GSK To Pay $229 Million To Settle Avandia, Drug Lawsuits By 8 State Attorneys General

GSK To Pay $229 Million To Settle Avandia, Drug Lawsuits By 8 State Attorneys General

LONDON — (Mealey's)  GlaxoSmithKline plc (GSK) on July 24 said it has reached an agreement in principle with the attorneys general of seven states to pay $229 million to resolve lawsuits relating to the development and marketing of the diabetes drug Avandia, along with a lawsuit by the Louisiana attorney general relating to other GSK products. 

GSK disclosed the settlement in a Form 6-K filed with the U.S. Securities and Exchange Commission.

In addition to Louisiana, the settling states are Kentucky, Mississippi, Maryland, South Carolina, New Mexico, West Virginia and Utah. 

No Admission Of Wrongdoing 

In a press statement, a GSK spokesperson said, “The Company is settling these matters to avoid the expense and uncertainty of protracted litigation and trial.  The company did not admit to any wrongdoing or liability of any kind under these states laws in this settlement.” 

The spokesperson said the settlement is covered by existing provisions GSK has made for the lawsuits and said the settlement “marks an important step in resolving the long-standing legal matters relating to Avandia.”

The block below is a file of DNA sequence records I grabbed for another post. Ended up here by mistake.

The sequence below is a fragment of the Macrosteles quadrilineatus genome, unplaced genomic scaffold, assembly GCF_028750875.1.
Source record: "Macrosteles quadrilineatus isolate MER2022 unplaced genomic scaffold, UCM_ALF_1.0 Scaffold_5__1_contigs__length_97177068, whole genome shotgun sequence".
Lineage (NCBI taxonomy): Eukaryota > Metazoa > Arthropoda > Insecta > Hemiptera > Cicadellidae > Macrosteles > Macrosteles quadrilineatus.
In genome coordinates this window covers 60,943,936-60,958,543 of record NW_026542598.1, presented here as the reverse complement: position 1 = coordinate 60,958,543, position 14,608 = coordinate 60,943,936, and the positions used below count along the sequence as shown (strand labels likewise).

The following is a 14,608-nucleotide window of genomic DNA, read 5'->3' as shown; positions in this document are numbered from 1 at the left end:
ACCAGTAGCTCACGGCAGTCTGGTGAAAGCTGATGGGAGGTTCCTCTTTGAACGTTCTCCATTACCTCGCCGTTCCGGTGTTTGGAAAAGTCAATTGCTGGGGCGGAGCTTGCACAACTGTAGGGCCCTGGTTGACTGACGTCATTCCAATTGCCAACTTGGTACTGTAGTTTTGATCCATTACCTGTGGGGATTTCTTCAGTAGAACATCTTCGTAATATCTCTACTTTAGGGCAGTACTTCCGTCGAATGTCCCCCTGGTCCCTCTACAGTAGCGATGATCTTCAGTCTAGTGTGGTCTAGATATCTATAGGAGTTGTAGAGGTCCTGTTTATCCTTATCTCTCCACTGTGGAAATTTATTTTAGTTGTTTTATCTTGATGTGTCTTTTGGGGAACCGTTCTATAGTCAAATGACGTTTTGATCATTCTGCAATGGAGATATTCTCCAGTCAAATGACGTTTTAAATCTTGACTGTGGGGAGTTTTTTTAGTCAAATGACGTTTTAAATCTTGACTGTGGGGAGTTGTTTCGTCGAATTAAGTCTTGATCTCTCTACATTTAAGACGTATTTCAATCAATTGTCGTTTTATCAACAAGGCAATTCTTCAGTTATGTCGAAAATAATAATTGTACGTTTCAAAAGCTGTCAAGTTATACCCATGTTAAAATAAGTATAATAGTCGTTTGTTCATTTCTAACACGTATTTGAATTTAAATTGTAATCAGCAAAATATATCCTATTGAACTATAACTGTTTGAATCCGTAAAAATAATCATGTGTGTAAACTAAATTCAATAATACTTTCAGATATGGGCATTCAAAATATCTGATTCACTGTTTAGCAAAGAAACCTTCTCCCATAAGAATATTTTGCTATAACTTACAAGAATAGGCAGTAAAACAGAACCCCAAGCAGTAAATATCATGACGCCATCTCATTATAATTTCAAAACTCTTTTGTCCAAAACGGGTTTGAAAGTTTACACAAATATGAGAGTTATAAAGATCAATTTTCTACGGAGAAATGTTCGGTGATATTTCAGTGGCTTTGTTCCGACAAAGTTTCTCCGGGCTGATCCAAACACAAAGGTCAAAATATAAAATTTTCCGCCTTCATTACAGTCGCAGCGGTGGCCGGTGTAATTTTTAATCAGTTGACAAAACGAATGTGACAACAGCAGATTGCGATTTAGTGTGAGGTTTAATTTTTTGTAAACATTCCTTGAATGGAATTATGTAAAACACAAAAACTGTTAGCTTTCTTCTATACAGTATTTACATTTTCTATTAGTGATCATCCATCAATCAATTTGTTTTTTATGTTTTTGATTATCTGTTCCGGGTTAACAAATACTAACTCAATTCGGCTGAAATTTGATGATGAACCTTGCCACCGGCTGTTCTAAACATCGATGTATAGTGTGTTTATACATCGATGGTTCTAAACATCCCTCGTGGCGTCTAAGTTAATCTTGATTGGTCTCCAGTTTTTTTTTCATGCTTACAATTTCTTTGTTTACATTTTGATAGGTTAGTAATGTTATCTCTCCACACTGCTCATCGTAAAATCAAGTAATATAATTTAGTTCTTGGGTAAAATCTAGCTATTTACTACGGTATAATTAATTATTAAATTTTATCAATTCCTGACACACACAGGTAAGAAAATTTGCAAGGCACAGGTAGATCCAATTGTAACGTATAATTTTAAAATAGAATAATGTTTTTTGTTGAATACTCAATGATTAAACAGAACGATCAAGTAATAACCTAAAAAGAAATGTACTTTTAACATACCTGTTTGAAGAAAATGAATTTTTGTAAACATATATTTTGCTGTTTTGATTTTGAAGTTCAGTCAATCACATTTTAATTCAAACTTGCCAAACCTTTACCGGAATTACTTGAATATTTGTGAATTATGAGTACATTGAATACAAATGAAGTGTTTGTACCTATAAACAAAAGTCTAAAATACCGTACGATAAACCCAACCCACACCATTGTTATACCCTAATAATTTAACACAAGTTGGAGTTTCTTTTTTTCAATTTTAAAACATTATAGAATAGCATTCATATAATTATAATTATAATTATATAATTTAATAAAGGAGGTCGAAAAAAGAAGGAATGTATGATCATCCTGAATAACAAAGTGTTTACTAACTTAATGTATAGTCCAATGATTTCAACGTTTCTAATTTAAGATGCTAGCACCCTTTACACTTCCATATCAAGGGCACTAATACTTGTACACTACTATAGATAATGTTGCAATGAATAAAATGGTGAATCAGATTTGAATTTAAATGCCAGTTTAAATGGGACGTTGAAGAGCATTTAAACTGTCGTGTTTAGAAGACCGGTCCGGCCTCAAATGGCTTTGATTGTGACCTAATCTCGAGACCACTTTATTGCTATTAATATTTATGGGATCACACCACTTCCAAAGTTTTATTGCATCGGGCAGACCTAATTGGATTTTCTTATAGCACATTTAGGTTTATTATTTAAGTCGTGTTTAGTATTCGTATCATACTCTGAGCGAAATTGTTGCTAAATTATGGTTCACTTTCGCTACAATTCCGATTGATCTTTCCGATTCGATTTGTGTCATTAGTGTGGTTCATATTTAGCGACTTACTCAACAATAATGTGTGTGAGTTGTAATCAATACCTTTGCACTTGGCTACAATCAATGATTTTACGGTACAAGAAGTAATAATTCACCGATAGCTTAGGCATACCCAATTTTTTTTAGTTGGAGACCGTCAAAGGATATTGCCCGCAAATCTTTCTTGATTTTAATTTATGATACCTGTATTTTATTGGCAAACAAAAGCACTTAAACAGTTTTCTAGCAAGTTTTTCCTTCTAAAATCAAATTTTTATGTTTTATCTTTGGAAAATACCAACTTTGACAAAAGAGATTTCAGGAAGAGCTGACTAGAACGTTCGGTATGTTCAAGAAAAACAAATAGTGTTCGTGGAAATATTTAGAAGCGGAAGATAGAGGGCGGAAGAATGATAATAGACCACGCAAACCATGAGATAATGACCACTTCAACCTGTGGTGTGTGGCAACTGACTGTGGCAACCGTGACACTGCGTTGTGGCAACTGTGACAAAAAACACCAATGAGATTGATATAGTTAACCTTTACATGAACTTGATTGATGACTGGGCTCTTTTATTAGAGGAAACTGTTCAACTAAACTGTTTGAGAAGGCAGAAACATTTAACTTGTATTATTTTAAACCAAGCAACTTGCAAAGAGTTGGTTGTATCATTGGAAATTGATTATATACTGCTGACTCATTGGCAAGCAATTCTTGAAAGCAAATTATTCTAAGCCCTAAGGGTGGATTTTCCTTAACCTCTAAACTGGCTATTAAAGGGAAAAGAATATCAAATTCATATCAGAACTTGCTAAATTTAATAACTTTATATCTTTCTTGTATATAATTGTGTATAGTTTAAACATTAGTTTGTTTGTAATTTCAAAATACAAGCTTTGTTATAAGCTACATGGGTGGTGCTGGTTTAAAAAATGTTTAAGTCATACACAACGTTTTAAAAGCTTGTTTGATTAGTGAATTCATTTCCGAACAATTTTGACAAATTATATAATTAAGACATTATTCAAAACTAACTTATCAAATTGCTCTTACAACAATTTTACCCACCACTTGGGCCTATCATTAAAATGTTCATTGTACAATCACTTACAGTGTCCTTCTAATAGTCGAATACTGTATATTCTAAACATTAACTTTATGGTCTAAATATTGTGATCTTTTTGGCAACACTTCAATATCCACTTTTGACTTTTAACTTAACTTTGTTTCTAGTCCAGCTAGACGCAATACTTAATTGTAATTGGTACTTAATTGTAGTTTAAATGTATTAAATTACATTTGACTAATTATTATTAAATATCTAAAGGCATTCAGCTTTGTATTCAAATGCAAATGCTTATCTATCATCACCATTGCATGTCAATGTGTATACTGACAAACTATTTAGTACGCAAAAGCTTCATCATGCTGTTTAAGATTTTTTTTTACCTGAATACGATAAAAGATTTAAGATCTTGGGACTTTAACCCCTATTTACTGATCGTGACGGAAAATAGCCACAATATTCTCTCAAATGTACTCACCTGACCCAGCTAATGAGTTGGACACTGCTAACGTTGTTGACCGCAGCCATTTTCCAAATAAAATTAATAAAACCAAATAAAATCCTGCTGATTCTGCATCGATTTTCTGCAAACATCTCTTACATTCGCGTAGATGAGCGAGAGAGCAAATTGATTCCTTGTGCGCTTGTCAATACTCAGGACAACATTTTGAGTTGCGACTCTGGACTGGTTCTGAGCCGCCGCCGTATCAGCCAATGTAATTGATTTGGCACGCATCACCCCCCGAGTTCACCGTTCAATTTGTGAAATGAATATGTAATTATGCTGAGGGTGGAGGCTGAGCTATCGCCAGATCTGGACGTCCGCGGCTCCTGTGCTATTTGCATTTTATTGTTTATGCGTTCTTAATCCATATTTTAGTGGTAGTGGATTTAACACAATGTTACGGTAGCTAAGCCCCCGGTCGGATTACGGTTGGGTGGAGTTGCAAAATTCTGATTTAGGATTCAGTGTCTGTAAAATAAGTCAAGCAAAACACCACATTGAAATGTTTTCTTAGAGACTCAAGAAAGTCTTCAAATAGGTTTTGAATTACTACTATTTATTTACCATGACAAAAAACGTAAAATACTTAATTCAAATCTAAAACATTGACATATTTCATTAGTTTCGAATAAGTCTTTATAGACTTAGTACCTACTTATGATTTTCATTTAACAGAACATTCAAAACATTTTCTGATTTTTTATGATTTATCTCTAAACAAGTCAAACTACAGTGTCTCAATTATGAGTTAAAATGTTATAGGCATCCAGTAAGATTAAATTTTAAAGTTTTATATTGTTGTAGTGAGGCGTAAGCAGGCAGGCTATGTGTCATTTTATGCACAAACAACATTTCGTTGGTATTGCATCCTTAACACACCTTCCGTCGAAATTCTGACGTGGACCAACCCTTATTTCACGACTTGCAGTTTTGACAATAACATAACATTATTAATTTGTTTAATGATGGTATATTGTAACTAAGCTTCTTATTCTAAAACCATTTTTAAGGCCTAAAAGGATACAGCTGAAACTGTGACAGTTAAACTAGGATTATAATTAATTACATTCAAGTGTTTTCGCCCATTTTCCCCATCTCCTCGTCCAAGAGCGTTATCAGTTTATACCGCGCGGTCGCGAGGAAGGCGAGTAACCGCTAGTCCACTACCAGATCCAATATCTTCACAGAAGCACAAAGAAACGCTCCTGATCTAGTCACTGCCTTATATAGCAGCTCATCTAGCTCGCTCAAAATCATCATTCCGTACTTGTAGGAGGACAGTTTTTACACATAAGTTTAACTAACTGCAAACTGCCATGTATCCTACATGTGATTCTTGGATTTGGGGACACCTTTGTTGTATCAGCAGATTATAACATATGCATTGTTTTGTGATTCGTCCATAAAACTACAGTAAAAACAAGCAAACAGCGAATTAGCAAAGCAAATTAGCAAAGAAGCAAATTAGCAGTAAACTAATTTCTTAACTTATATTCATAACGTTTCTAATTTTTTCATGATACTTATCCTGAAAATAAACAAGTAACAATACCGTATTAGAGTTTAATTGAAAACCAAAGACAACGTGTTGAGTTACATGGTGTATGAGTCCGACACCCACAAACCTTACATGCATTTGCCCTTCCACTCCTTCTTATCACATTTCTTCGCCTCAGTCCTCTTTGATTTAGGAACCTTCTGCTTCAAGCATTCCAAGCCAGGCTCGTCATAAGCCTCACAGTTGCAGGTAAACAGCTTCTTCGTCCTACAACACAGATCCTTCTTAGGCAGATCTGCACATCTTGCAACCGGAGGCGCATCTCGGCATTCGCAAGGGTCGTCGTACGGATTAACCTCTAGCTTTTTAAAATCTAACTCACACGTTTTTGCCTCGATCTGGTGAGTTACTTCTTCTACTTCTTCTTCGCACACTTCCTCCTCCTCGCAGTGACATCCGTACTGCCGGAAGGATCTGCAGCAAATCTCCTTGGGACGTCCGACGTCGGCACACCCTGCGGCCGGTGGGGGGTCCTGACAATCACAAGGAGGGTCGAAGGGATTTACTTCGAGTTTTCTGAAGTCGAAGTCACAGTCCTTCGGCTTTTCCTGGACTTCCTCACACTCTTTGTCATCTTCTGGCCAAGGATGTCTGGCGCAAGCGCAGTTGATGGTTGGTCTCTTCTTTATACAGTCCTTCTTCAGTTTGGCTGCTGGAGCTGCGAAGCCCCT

The spokesperson said “we believe we acted responsibly in conducting the clinical trial program for Avandia, in marketing the medicine, in monitoring its safety once it was approved for use and in updating information in the medicine's labeling as new information became available.” 

The spokesperson said that GSK does not believe any conduct at issue in the Louisiana lawsuits violated that state’s laws. 

All AG Lawsuits Now Settled 

The spokesperson said the settlement announced July 24 resolved all outstanding lawsuits brought by state attorneys general, but there are other outstanding suits brought by Santa Clara County in California, the Cherokee Nation and in a number of purported class actions. 

Avandia is an oral prescription drug approved to lower blood glucose in people with type-2 diabetes.  After concerns were raised in 2007 that it increased the risk of heart attacks, the Food and Drug Administration restricted its use. 

A recent readjudication of a study led an FDA advisory committee to recommend easing restrictions.  However, sales have already fallen and the drug is now off patent. 

Settlement History 

Thousands of personal injury lawsuits were filed in federal and state courts, but a majority were resolved in 2011 before trial when GSK took a $2.6 billion charge against earnings for litigation involving Avandia and Paxil.  Later, the company announced that it had taken a $3.4 billion charge. 

In July 2012, GSK paid $3 billion to the federal government to settle allegations involving Avandia and other drugs contained in a whistle-blower lawsuit.  In December, it agreed to pay $9 million to 38 states to settle their Avandia lawsuits. 

GSK also faces a third-party payer lawsuit filed by insurer Humana Healthcare.  

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